In the Roman Empire, crucifixion was rarely used on Roman citizens and was primarily used on criminals of the lowest classes and slaves. This is pretty common knowledge, and Hengel supports it. What is particularly fascinating is the degree to which Hengel argues that the use of crucifixion on slaves was a means of stirring up fear among the enslaved in hopes of preventing any sort of rebellion. In places like Rome, where the slave population outnumbered those who were free, the fear of rebellion was real, and keeping the slaves paralyzed with the fear of crucifixion was seen as necessary.

(2) Crucifixion as taboo:
Hengel also makes the argument that crucifixion was so horrific, so feared, and so reviled, that it was essentially the sort of thing that was not talked or written about. This leads to what may seem like a surprising lack of references to it in ancient sources. This lack of references doesn’t mean that the use of crucifixion wasn’t widespread (it was), but simply that it was so horrible that people avoided writing about it:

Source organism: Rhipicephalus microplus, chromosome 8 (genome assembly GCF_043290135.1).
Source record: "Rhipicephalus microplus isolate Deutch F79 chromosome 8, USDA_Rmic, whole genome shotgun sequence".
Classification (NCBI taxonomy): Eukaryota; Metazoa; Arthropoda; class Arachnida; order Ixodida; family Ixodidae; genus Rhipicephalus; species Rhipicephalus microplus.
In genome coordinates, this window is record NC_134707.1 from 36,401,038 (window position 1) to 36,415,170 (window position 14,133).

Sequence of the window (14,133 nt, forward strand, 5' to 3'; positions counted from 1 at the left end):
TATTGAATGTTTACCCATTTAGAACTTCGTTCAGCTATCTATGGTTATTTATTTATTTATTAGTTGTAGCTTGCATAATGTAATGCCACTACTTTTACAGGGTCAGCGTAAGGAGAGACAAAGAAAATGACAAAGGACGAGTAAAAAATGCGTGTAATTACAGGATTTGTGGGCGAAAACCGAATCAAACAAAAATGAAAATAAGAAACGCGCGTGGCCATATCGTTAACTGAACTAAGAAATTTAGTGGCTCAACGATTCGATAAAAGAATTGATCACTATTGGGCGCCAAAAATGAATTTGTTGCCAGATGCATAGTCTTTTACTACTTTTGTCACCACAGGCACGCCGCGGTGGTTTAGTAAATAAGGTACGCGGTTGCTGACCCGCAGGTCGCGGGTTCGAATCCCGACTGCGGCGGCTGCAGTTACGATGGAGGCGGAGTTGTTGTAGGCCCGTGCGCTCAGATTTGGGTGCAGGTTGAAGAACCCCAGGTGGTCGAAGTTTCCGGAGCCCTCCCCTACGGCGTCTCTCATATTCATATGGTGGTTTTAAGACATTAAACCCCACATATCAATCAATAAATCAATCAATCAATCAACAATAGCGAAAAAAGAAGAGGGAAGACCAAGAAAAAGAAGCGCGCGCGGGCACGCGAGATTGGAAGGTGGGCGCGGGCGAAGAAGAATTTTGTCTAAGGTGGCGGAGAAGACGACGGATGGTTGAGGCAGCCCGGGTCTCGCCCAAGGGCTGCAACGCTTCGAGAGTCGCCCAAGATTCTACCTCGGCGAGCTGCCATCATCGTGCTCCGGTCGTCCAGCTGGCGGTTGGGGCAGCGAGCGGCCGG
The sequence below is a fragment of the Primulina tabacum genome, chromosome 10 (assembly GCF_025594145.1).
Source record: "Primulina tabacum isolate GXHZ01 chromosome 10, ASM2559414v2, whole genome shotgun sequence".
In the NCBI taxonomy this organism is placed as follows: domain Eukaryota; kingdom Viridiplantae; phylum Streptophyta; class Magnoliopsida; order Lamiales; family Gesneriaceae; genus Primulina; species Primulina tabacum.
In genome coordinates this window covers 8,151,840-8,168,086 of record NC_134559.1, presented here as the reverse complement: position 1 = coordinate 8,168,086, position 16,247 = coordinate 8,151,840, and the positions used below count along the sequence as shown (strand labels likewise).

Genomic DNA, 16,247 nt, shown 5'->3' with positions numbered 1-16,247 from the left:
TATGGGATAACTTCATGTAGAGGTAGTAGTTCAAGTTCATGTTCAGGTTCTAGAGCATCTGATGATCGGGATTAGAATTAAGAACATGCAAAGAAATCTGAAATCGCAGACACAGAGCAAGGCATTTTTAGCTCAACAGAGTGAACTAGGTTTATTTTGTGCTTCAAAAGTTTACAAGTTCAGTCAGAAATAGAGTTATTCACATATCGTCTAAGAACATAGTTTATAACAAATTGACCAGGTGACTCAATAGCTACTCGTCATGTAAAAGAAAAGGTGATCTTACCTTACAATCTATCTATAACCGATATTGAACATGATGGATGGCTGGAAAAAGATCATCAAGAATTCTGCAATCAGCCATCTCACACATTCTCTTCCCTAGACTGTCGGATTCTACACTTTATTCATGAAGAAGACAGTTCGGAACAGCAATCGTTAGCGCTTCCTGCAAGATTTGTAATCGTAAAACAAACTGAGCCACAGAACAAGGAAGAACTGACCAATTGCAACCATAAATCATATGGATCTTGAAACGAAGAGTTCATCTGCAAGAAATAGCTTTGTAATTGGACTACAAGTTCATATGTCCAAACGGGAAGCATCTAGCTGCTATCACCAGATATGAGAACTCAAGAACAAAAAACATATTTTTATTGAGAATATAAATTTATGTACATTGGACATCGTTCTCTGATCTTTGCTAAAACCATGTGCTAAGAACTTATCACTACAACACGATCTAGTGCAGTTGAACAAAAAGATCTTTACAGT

“Crucifixion was widespread and frequent, above all in Roman times, but the cultured literary world wanted to have nothing to do with it, and as a rule kept quiet about it.”

(Hengel, p. 38)

(3) Crucifixion (of Jesus) as “folly”:
The overarching claim of Hengel’s book is that the Apostle Paul’s claim in 1 Corinthians 1.18 that the “word of the cross is folly” to unbelievers is a reflection of the repeated reception that Paul would have received as he went about preaching the message of a crucified Christ.

Crucifixion was so hated and despised that, for the ancient world, following and worshipping someone who had been crucified was sheer madness—it was not a message that easily attracted followers. This part of the message has been downplayed somewhat today (largely because we fail to grasp the level of shame and horror associated with crucifixion) but at its core, the message of the gospel is completely shocking:

“…In the death of Jesus of Nazareth God identified himself with the extreme of human wretchedness, which Jesus endured as a representative of us all, in order to bring us to the freedom of the children of God…This radical kenosis of God was the revolutionary new element in the preaching of the gospel. It caused offense, but in this very offense it revealed itself as the centre of the gospel.”

(Hengel, p.89)

This last point alone makes Crucifixion worth the read, as Hengel seeks to reclaim the scandal of Christianity as central to the message of the Gospel—God loved us so much that Jesus identified with the lowest extreme of humanity in order to reclaim us.